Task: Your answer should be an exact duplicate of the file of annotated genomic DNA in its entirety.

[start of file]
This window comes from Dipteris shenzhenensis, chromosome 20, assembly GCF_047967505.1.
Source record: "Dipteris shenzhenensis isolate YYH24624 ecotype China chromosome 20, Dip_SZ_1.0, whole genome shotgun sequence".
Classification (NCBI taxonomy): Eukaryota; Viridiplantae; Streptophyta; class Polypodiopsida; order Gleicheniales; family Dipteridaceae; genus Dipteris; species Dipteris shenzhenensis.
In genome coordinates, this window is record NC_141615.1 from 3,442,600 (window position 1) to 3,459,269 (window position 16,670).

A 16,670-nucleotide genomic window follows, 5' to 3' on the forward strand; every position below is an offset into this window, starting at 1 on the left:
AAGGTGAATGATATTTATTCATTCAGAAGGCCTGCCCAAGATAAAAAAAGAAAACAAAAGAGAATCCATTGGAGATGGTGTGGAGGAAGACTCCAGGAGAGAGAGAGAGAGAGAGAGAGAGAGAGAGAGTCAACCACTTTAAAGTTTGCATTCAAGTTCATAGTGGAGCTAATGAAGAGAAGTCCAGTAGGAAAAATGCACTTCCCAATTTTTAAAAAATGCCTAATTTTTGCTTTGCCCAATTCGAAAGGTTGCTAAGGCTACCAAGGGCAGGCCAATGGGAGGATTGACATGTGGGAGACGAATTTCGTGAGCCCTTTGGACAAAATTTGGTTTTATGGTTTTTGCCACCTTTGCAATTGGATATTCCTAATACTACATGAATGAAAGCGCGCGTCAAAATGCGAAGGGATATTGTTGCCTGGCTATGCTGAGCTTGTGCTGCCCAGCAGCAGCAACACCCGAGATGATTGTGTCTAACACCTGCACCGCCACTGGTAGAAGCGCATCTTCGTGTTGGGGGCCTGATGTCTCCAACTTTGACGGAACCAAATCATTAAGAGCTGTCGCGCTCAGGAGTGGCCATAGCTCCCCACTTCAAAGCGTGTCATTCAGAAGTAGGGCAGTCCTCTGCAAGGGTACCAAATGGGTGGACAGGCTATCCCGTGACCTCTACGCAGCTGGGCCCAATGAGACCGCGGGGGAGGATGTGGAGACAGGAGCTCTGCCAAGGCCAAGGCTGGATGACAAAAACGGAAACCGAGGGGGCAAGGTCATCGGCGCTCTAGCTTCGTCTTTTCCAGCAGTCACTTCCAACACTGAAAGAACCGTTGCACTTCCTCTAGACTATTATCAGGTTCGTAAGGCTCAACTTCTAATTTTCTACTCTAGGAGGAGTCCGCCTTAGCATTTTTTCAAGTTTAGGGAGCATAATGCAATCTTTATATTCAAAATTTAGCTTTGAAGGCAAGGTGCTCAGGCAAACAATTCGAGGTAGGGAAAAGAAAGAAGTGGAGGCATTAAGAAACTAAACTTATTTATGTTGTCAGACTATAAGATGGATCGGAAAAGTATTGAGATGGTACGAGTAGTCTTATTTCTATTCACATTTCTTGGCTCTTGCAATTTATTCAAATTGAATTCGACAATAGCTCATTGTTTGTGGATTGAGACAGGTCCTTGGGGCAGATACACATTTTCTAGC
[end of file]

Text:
This window comes from Dipteris shenzhenensis, chromosome 20, assembly GCF_047967505.1.
Source record: "Dipteris shenzhenensis isolate YYH24624 ecotype China chromosome 20, Dip_SZ_1.0, whole genome shotgun sequence".
Classification (NCBI taxonomy): Eukaryota; Viridiplantae; Streptophyta; class Polypodiopsida; order Gleicheniales; family Dipteridaceae; genus Dipteris; species Dipteris shenzhenensis.
In genome coordinates, this window is record NC_141615.1 from 3,442,600 (window position 1) to 3,459,269 (window position 16,670).

A 16,670-nucleotide genomic window follows, 5' to 3' on the forward strand; every position below is an offset into this window, starting at 1 on the left:
AAGGTGAATGATATTTATTCATTCAGAAGGCCTGCCCAAGATAAAAAAAGAAAACAAAAGAGAATCCATTGGAGATGGTGTGGAGGAAGACTCCAGGAGAGAGAGAGAGAGAGAGAGAGAGAGAGAGAGTCAACCACTTTAAAGTTTGCATTCAAGTTCATAGTGGAGCTAATGAAGAGAAGTCCAGTAGGAAAAATGCACTTCCCAATTTTTAAAAAATGCCTAATTTTTGCTTTGCCCAATTCGAAAGGTTGCTAAGGCTACCAAGGGCAGGCCAATGGGAGGATTGACATGTGGGAGACGAATTTCGTGAGCCCTTTGGACAAAATTTGGTTTTATGGTTTTTGCCACCTTTGCAATTGGATATTCCTAATACTACATGAATGAAAGCGCGCGTCAAAATGCGAAGGGATATTGTTGCCTGGCTATGCTGAGCTTGTGCTGCCCAGCAGCAGCAACACCCGAGATGATTGTGTCTAACACCTGCACCGCCACTGGTAGAAGCGCATCTTCGTGTTGGGGGCCTGATGTCTCCAACTTTGACGGAACCAAATCATTAAGAGCTGTCGCGCTCAGGAGTGGCCATAGCTCCCCACTTCAAAGCGTGTCATTCAGAAGTAGGGCAGTCCTCTGCAAGGGTACCAAATGGGTGGACAGGCTATCCCGTGACCTCTACGCAGCTGGGCCCAATGAGACCGCGGGGGAGGATGTGGAGACAGGAGCTCTGCCAAGGCCAAGGCTGGATGACAAAAACGGAAACCGAGGGGGCAAGGTCATCGGCGCTCTAGCTTCGTCTTTTCCAGCAGTCACTTCCAACACTGAAAGAACCGTTGCACTTCCTCTAGACTATTATCAGGTTCGTAAGGCTCAACTTCTAATTTTCTACTCTAGGAGGAGTCCGCCTTAGCATTTTTTCAAGTTTAGGGAGCATAATGCAATCTTTATATTCAAAATTTAGCTTTGAAGGCAAGGTGCTCAGGCAAACAATTCGAGGTAGGGAAAAGAAAGAAGTGGAGGCATTAAGAAACTAAACTTATTTATGTTGTCAGACTATAAGATGGATCGGAAAAGTATTGAGATGGTACGAGTAGTCTTATTTCTATTCACATTTCTTGGCTCTTGCAATTTATTCAAATTGAATTCGACAATAGCTCATTGTTTGTGGATTGAGACAGGTCCTTGGGGCAGATACACATTTTCTAGC